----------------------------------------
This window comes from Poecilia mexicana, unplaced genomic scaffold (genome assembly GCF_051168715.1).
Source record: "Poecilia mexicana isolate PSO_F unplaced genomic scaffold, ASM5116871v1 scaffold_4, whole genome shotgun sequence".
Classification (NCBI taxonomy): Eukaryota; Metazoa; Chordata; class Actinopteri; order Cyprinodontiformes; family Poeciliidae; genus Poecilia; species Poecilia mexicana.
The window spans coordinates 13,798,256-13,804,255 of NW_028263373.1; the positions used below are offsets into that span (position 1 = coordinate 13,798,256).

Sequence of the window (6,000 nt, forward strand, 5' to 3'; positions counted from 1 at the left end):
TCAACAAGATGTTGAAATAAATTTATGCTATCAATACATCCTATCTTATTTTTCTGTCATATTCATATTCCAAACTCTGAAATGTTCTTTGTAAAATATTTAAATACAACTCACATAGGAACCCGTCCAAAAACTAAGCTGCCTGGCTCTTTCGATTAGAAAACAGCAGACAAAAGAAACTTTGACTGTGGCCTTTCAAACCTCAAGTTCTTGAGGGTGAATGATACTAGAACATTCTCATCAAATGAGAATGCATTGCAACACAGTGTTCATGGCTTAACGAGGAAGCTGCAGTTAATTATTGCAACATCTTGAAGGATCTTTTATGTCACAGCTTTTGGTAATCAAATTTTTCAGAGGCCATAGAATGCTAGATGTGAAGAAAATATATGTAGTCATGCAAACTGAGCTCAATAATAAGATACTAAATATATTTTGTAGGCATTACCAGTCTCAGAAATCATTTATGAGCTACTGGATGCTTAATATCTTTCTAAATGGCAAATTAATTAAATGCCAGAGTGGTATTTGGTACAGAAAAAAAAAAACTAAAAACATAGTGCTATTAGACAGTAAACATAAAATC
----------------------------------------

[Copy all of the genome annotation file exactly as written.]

This window comes from Poecilia mexicana, unplaced genomic scaffold (genome assembly GCF_051168715.1).
Source record: "Poecilia mexicana isolate PSO_F unplaced genomic scaffold, ASM5116871v1 scaffold_4, whole genome shotgun sequence".
Classification (NCBI taxonomy): Eukaryota; Metazoa; Chordata; class Actinopteri; order Cyprinodontiformes; family Poeciliidae; genus Poecilia; species Poecilia mexicana.
The window spans coordinates 13,798,256-13,804,255 of NW_028263373.1; the positions used below are offsets into that span (position 1 = coordinate 13,798,256).

Sequence of the window (6,000 nt, forward strand, 5' to 3'; positions counted from 1 at the left end):
TCAACAAGATGTTGAAATAAATTTATGCTATCAATACATCCTATCTTATTTTTCTGTCATATTCATATTCCAAACTCTGAAATGTTCTTTGTAAAATATTTAAATACAACTCACATAGGAACCCGTCCAAAAACTAAGCTGCCTGGCTCTTTCGATTAGAAAACAGCAGACAAAAGAAACTTTGACTGTGGCCTTTCAAACCTCAAGTTCTTGAGGGTGAATGATACTAGAACATTCTCATCAAATGAGAATGCATTGCAACACAGTGTTCATGGCTTAACGAGGAAGCTGCAGTTAATTATTGCAACATCTTGAAGGATCTTTTATGTCACAGCTTTTGGTAATCAAATTTTTCAGAGGCCATAGAATGCTAGATGTGAAGAAAATATATGTAGTCATGCAAACTGAGCTCAATAATAAGATACTAAATATATTTTGTAGGCATTACCAGTCTCAGAAATCATTTATGAGCTACTGGATGCTTAATATCTTTCTAAATGGCAAATTAATTAAATGCCAGAGTGGTATTTGGTACAGAAAAAAAAAAACTAAAAACATAGTGCTATTAGACAGTAAACATAAAATC